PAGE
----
- Probe: 80cm
- Crop: Wheat
- Soil Type: Deep sand soil
- Site: North East of Perth.
- Situation: Dryland
An 80cm probe was installed into a wheat crop in 2012. The soil was mainly sand throughout with increasing clay content below 70cm. The wheat was planted early June and the probe was installed late June. The Hornet unit monitored soil moisture at 8 depths from July through to December 2012.
- The upper profile of this sandy soil reaches field capacity at about 14-16mm (or 14-16% moisture) and reaches stress point at about 6-8mm (6-8% moisture). Levels above field capacity leach radidly and levels below the stress point are tightly held by the soil and less avalaible to the crop.
- The blue line is a good indicator of effective rainfall throughout the season. For example on the 4th and 5th of September the soil moisture levels incresed from 6 to 30mm. Over the same two days there was about 23mm of rain. This pattern is repeatable with rainfall events throughout the season.
- Depending on the amount of rain, most moisture is held within the top 40cm of the soil profile. It is only when moisture in the top 10-40cm drops towards the stress point that the crop starts to access water below this level. The amount the crop is using from these lower levels was very low and only occurred when moisture in the top layers was depleted (late September – early October 2012).
- There was a very sandy layer around 50-60cm with low water holding capacity. Very little water was used from this layer.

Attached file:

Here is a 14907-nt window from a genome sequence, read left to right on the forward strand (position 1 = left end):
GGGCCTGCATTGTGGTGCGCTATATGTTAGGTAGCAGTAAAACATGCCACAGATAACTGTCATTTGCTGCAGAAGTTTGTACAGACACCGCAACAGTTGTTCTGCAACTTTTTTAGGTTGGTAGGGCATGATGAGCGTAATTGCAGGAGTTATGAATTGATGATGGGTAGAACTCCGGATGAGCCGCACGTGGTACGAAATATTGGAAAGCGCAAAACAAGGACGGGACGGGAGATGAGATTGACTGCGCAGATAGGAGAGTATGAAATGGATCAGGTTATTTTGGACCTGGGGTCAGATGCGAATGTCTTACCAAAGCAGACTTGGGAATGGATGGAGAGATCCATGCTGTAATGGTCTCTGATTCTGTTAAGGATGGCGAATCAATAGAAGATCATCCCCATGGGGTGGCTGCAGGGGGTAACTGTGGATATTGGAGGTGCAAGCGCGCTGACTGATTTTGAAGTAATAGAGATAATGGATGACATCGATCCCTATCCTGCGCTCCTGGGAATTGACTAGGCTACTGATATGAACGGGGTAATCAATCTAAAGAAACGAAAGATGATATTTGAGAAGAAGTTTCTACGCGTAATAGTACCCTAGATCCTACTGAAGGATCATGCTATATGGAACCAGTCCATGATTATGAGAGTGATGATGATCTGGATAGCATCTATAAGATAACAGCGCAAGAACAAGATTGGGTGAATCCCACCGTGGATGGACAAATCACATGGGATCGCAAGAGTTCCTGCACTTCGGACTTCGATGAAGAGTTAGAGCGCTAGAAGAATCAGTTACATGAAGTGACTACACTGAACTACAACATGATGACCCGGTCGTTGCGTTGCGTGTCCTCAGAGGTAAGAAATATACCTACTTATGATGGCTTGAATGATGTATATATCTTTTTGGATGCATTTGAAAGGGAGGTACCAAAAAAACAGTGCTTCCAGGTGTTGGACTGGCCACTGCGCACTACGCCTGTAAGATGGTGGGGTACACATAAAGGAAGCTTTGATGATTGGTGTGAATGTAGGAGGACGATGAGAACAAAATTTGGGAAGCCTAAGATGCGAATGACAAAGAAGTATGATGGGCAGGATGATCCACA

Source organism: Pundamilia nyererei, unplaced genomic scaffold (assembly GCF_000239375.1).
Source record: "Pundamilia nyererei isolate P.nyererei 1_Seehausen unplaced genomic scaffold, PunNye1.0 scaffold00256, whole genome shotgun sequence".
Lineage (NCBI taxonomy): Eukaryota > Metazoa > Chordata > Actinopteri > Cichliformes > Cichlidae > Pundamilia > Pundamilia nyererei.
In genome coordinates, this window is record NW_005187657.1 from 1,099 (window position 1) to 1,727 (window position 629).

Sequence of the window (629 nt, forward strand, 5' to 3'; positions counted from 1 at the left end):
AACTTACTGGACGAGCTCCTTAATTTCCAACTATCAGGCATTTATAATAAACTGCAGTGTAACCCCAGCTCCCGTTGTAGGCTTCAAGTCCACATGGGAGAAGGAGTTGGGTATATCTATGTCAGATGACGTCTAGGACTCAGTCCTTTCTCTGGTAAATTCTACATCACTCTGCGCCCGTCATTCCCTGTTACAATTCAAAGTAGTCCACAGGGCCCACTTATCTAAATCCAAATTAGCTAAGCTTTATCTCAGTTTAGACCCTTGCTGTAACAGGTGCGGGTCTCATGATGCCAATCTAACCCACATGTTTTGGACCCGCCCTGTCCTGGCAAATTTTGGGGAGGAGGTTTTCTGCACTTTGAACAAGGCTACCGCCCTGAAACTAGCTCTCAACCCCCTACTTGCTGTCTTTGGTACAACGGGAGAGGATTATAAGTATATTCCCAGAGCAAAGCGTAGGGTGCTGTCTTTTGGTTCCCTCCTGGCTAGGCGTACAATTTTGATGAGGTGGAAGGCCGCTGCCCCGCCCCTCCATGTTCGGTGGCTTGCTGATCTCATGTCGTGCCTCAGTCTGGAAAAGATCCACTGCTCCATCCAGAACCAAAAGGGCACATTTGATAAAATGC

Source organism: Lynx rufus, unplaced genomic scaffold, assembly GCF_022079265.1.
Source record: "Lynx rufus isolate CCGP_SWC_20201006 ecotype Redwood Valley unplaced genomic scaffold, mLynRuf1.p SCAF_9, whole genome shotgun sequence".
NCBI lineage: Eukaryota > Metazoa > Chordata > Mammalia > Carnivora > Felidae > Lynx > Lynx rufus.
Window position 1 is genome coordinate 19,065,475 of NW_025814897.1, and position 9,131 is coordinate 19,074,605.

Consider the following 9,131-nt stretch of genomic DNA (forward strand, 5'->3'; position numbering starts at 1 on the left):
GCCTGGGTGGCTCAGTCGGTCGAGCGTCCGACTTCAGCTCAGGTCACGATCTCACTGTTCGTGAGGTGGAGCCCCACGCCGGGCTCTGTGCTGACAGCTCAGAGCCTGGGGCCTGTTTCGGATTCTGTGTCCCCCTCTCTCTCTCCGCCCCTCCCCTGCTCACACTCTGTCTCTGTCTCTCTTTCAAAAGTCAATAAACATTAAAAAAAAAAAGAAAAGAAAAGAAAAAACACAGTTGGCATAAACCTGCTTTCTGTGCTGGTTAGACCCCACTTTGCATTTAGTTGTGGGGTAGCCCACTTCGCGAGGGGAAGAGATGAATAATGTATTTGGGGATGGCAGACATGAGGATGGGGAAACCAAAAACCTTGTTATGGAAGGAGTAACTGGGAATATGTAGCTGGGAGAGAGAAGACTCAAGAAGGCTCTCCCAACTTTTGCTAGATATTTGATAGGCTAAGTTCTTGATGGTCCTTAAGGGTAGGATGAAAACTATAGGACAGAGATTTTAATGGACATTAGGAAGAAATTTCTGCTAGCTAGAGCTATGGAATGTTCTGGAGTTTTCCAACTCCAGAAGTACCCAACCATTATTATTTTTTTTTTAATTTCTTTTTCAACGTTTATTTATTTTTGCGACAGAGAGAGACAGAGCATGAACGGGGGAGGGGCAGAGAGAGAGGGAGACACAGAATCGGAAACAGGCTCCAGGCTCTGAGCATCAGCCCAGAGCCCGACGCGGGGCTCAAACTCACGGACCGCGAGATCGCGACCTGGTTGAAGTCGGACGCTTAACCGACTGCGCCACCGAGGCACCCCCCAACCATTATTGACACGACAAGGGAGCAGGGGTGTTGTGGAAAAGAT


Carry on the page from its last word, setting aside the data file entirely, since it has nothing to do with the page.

- Heavy rain events during the growing period result in rapid movement of water down the soil profile. These events can lead to nutrient leaching in these light soils.
- The crop went into server stress from early October onwards. Crop yields were down 30% or more.
- In sandy soils the key is to try and hold moisture in the top 40cm. This could be achieved through increasing the water holding capacity of the soil with added organic matter or polyacrylamides.
- Sow the earliest possible with short season varieties in order to reduce the impact of highly variable Spring rains. Use the Hornet to assist in determining the optimum sowing time.
- Use the Hornet to determine the timing of in crop nitrogen applications. Best to time nitrogen applications when there is sufficient moisture in the top 30cm.
- Chemical and physical layers often exist in the soil and can inhibit or enhance root growth. The hornet can assist in identifying these layers and initiate the need for further investigation.
- The measurement of EC at each sensors can also assist in the presence of salts in the soil and in some cases fertiliser.